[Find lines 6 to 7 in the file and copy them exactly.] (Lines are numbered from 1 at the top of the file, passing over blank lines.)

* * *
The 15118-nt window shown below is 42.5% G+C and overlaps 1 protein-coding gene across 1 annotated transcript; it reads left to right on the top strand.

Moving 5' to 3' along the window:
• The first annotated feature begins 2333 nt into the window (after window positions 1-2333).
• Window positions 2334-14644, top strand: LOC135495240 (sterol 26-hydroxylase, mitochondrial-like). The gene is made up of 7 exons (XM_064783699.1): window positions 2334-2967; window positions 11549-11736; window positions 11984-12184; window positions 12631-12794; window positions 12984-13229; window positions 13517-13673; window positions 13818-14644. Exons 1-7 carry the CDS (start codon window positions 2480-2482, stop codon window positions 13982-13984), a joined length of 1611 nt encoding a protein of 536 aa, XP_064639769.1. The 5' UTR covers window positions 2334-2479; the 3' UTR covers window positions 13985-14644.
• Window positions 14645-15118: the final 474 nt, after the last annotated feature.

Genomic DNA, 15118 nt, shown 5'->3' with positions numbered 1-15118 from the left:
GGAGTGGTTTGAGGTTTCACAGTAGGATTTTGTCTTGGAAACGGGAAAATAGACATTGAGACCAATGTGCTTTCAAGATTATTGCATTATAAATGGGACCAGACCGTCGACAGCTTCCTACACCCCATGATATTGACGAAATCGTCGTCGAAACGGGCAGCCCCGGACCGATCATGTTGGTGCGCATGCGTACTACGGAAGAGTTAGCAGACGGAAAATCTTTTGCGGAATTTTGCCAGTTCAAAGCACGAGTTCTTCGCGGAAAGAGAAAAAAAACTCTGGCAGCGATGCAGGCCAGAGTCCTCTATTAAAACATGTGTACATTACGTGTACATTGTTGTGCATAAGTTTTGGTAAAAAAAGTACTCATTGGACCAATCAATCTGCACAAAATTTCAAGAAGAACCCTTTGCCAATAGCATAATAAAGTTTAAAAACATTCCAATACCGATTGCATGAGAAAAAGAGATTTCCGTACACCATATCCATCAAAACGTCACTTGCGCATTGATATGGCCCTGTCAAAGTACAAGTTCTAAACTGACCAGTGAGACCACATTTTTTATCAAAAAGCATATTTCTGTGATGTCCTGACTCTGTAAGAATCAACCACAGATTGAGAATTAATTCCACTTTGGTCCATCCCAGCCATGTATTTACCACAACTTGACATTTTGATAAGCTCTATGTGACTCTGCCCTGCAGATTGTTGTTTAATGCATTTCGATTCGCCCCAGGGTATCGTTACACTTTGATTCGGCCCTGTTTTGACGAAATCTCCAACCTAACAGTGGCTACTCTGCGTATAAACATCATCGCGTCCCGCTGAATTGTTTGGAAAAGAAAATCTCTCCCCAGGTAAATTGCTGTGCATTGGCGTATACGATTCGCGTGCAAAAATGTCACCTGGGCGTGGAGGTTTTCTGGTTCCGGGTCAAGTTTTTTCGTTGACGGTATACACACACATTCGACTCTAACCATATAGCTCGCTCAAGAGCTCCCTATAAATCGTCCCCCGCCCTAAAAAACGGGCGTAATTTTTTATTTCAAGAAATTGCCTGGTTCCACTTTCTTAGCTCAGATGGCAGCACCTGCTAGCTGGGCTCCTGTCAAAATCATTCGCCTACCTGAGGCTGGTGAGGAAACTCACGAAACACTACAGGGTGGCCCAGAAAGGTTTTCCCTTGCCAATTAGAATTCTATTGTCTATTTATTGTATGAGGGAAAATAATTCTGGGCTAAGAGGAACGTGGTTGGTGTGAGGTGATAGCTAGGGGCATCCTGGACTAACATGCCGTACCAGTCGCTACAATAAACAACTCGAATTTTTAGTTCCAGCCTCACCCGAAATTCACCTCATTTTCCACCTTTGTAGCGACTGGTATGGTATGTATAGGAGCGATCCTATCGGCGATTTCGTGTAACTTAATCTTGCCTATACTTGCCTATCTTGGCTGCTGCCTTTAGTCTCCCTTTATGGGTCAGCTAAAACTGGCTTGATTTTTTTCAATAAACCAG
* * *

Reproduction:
Genomic DNA, 15118 nt, shown 5'->3' with positions numbered 1-15118 from the left:
GGAGTGGTTTGAGGTTTCACAGTAGGATTTTGTCTTGGAAACGGGAAAATAGACATTGAGACCAATGTGCTTTCAAGATTATTGCATTATAAATGGGACCAGACCGTCGACAGCTTCCTACACCCCATGATATTGACGAAATCGTCGTCGAAACGGGCAGCCCCGGACCGATCATGTTGGTGCGCATGCGTACTACGGAAGAGTTAGCAGACGGAAAATCTTTTGCGGAATTTTGCCAGTTCAAAGCACGAGTTCTTCGCGGAAAGAGAAAAAAAACTCTGGCAGCGATGCAGGCCAGAGTCCTCTATTAAAACATGTGTACATTACGTGTACATTGTTGTGCATAAGTTTTGGTAAAAAAAGTACTCATTGGACCAATCAATCTGCACAAAATTTCAAGAAGAACCCTTTGCCAATAGCATAATAAAGTTTAAAAACATTCCAATACCGATTGCATGAGAAAAAGAGATTTCCGTACACCATATCCATCAAAACGTCACTTGCGCATTGATATGGCCCTGTCAAAGTACAAGTTCTAAACTGACCAGTGAGACCACATTTTTTATCAAAAAGCATATTTCTGTGATGTCCTGACTCTGTAAGAATCAACCACAGATTGAGAATTAATTCCACTTTGGTCCATCCCAGCCATGTATTTACCACAACTTGACATTTTGATAAGCTCTATGTGACTCTGCCCTGCAGATTGTTGTTTAATGCATTTCGATTCGCCCCAGGGTATCGTTACACTTTGATTCGGCCCTGTTTTGACGAAATCTCCAACCTAACAGTGGCTACTCTGCGTATAAACATCATCGCGTCCCGCTGAATTGTTTGGAAAAGAAAATCTCTCCCCAGGTAAATTGCTGTGCATTGGCGTATACGATTCGCGTGCAAAAATGTCACCTGGGCGTGGAGGTTTTCTGGTTCCGGGTCAAGTTTTTTCGTTGACGGTATACACACACATTCGACTCTAACCATATAGCTCGCTCAAGAGCTCCCTATAAATCGTCCCCCGCCCTAAAAAACGGGCGTAATTTTTTATTTCAAGAAATTGCCTGGTTCCACTTTCTTAGCTCAGATGGCAGCACCTGCTAGCTGGGCTCCTGTCAAAATCATTCGCCTACCTGAGGCTGGTGAGGAAACTCACGAAACACTACAGGGTGGCCCAGAAAGGTTTTCCCTTGCCAATTAGAATTCTATTGTCTATTTATTGTATGAGGGAAAATAATTCTGGGCTAAGAGGAACGTGGTTGGTGTGAGGTGATAGCTAGGGGCATCCTGGACTAACATGCCGTACCAGTCGCTACAATAAACAACTCGAATTTTTAGTTCCAGCCTCACCCGAAATTCACCTCATTTTCCACCTTTGTAGCGACTGGTATGGTATGTATAGGAGCGATCCTATCGGCGATTTCGTGTAACTTAATCTTGCCTATACTTGCCTATCTTGGCTGCTGCCTTTAGTCTCCCTTTATGGGTCAGCTAAAACTGGCTTGATTTTTTTCAATAAACCAG